If you’re like me, then you have an odd fascination with serial killers. And even more of a fascination with serial killers who were never caught. So understand my surprise when I discovered that Austin, Texas is home to one such mystery. Enter the Servant Girl Annihilator — a truly interesting tale from Austin’s past that not many people seem to know about. I hadn’t heard about it either until I found out that Crank Collective, an Austin based theatre group, had made a musical comedy based on the events that took place — Murders and Moontowers. Needless to say, I’m a bit skeptical when it comes to musical comedy, but I was able to chat with John Cecil from Crank Collective to learn more about what’s going on.
“The show is based on true events back in Austin in the 1880s,” Cecil said. “There were originally six or seven servant girls who were killed. At first they thought it was a criminal gang and then they thought it was a lone killer. Then some lower-class and upper-class women were killed – two on the same night – and that turned into a very dramatic trial where the two husbands were strangely accused of killing their wives on the same night with an axe, even though in one case the husband was also attacked. And then the serial killer just disappeared.”
By this point, I’m both intrigued and confused by the whole thing, and the more I dug, the more interesting it became. How was there literally an axe murderer roaming the city? According to Cecil, the city wasn’t the same beauty we know it to be today, and that left room for some assertions to be made.
“Since there was a crime wave, many people said that if they electrified the city and added electric lights that would drive the crime out of downtown,” he explained. “They also tried to close what was called Guy Town, which in Austin was the rowdy district where they had so-called houses of assignation. and lots of bars and lots of trouble. Eventually, they erected the towers, which they called moon towers.”
Now, I’m hooked. I’ve got to know more about the the history, but even more about the production itself. With this being a completely new work coming straight from Austin, I was curious to know how they came up with the idea to turn a time of chaos into comedy. Crank Collective, led by producing director John Cecil, is a rotating group of actors, musicians and theatrical artists that has performed in New York, Prague and Bucharest, and for its Texas History Series, they recently produced Cabeza de Vaca, Alamo Aftermath, Boomtown, and The True Story of Bonnie and Clyde.
“We do this a lot with shows,” “The more you dig down into the sources of this stuff the more strange things people say. Especially the newspaper reports of the time. With this case there was a lot of newspapers coverage, and people all have opinions. So 100 years plus later, a lot of this stuff seems sort of amusing. We took that idea, and using some trial transcripts and a lot of other information about it, and made it into a musical comedy. It talks about the murders and it talks about the lights, and it culminates in one of the most dramatic trials of the case.”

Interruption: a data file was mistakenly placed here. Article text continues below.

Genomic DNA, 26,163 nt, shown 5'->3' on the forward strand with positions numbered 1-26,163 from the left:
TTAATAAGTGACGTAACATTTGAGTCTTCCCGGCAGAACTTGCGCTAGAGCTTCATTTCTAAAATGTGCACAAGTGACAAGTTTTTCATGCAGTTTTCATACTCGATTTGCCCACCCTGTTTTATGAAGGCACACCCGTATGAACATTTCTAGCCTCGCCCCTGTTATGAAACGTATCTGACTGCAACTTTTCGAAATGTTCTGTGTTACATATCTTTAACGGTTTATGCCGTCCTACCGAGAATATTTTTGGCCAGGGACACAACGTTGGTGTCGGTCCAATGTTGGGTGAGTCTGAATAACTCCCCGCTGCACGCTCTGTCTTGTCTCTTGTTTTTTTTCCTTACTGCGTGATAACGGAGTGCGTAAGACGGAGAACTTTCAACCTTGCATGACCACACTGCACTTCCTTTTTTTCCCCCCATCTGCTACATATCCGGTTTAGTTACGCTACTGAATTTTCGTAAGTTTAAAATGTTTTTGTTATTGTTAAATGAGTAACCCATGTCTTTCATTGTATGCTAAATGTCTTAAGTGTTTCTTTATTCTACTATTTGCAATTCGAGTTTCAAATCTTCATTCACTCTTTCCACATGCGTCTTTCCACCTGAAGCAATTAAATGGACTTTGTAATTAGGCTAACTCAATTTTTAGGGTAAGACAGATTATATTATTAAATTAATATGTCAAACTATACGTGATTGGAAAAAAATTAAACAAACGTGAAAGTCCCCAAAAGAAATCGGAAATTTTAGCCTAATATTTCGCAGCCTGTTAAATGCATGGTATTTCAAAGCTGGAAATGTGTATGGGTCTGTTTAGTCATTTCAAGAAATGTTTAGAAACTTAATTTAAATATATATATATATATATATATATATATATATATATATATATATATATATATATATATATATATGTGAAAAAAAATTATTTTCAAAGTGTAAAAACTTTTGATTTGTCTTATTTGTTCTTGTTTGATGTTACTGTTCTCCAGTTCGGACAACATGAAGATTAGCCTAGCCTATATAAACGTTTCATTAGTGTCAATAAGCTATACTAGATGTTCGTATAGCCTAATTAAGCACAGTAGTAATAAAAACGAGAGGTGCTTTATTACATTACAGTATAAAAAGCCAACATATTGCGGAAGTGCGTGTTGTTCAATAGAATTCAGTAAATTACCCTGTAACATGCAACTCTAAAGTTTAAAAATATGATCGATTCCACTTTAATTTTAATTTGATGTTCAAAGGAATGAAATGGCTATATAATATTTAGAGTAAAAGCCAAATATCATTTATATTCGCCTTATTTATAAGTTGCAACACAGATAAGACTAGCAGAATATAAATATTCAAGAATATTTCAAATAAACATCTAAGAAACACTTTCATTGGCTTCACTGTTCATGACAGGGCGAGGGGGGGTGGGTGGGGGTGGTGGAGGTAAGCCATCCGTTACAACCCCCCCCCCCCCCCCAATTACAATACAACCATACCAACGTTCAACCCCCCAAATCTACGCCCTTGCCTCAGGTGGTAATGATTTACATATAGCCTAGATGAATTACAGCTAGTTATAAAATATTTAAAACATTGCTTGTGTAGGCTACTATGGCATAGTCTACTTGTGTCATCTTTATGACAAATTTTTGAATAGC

While there may be plenty of humor found in this history lesson, it’s important to remember that there are people getting killed — by an axe murderer no less — and in a time like this people panic and histeria slowly takes over. While there were likely many situations which could highlight this issue, the Crank Collective chose to focus on other areas in their production for the most part.
“There was some heavy duty stuff, you know — they lynched people,” Cecil said. “At the time, they have vigilante mobs trying to lynch people. While I didn’t want to show a lynching in a musical comedy, we do have a mob who gathers steam in the middle of the town, but is eventually dispelled by the mayor — so we couldn’t just leave them out.”
Murder mystery fans have swarmed over this case for years with a number of theories about who the killer may have been. There’s one theory that speculates that the killer was a cook in the Austin area, who moved to London to continue his dirty work as the infamous Jack the Ripper. There isn’t a lot to support this claim, but researchers have found evidence of one man who made the move from the southern side of Texas to London in the same time frame as the killings shifted from Austin to London, but no definitive proof has come to light.
Despite the raunchy, rowdy history behind this chapter of Texas history, Cecil assures that the show is appropriate, even for kids as young as 10. They’ve still got tickets on sale for their last few shows (I’m definitely going), so check out this unique piece of history if you’re in Austin.